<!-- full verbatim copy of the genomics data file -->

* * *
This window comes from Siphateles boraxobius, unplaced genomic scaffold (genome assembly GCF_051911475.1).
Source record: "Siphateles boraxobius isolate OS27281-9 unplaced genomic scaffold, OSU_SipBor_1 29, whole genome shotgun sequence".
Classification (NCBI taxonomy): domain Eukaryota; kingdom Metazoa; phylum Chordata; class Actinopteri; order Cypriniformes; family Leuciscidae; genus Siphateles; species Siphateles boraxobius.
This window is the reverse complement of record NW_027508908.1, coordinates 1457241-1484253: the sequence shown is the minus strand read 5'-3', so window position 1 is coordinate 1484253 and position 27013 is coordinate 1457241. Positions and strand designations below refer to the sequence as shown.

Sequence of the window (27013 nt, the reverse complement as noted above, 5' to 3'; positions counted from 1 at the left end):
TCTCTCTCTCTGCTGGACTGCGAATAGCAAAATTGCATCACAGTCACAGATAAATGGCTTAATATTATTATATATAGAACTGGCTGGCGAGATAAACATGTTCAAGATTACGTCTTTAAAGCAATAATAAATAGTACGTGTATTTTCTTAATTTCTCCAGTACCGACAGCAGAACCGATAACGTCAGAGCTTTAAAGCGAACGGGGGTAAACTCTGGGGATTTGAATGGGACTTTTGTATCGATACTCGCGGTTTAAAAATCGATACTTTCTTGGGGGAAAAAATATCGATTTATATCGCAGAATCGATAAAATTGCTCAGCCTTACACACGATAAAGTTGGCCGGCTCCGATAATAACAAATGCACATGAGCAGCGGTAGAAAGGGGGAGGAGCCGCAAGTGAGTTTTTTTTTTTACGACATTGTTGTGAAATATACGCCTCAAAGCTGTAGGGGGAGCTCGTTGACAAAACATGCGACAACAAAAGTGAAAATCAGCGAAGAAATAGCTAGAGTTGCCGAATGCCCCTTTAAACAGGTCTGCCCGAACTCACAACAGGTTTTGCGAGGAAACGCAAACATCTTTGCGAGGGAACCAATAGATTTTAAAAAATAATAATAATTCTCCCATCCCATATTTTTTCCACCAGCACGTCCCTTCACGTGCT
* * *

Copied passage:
This window comes from Siphateles boraxobius, unplaced genomic scaffold (genome assembly GCF_051911475.1).
Source record: "Siphateles boraxobius isolate OS27281-9 unplaced genomic scaffold, OSU_SipBor_1 29, whole genome shotgun sequence".
Classification (NCBI taxonomy): domain Eukaryota; kingdom Metazoa; phylum Chordata; class Actinopteri; order Cypriniformes; family Leuciscidae; genus Siphateles; species Siphateles boraxobius.
This window is the reverse complement of record NW_027508908.1, coordinates 1457241-1484253: the sequence shown is the minus strand read 5'-3', so window position 1 is coordinate 1484253 and position 27013 is coordinate 1457241. Positions and strand designations below refer to the sequence as shown.

Sequence of the window (27013 nt, the reverse complement as noted above, 5' to 3'; positions counted from 1 at the left end):
TCTCTCTCTCTGCTGGACTGCGAATAGCAAAATTGCATCACAGTCACAGATAAATGGCTTAATATTATTATATATAGAACTGGCTGGCGAGATAAACATGTTCAAGATTACGTCTTTAAAGCAATAATAAATAGTACGTGTATTTTCTTAATTTCTCCAGTACCGACAGCAGAACCGATAACGTCAGAGCTTTAAAGCGAACGGGGGTAAACTCTGGGGATTTGAATGGGACTTTTGTATCGATACTCGCGGTTTAAAAATCGATACTTTCTTGGGGGAAAAAATATCGATTTATATCGCAGAATCGATAAAATTGCTCAGCCTTACACACGATAAAGTTGGCCGGCTCCGATAATAACAAATGCACATGAGCAGCGGTAGAAAGGGGGAGGAGCCGCAAGTGAGTTTTTTTTTTTACGACATTGTTGTGAAATATACGCCTCAAAGCTGTAGGGGGAGCTCGTTGACAAAACATGCGACAACAAAAGTGAAAATCAGCGAAGAAATAGCTAGAGTTGCCGAATGCCCCTTTAAACAGGTCTGCCCGAACTCACAACAGGTTTTGCGAGGAAACGCAAACATCTTTGCGAGGGAACCAATAGATTTTAAAAAATAATAATAATTCTCCCATCCCATATTTTTTCCACCAGCACGTCCCTTCACGTGCT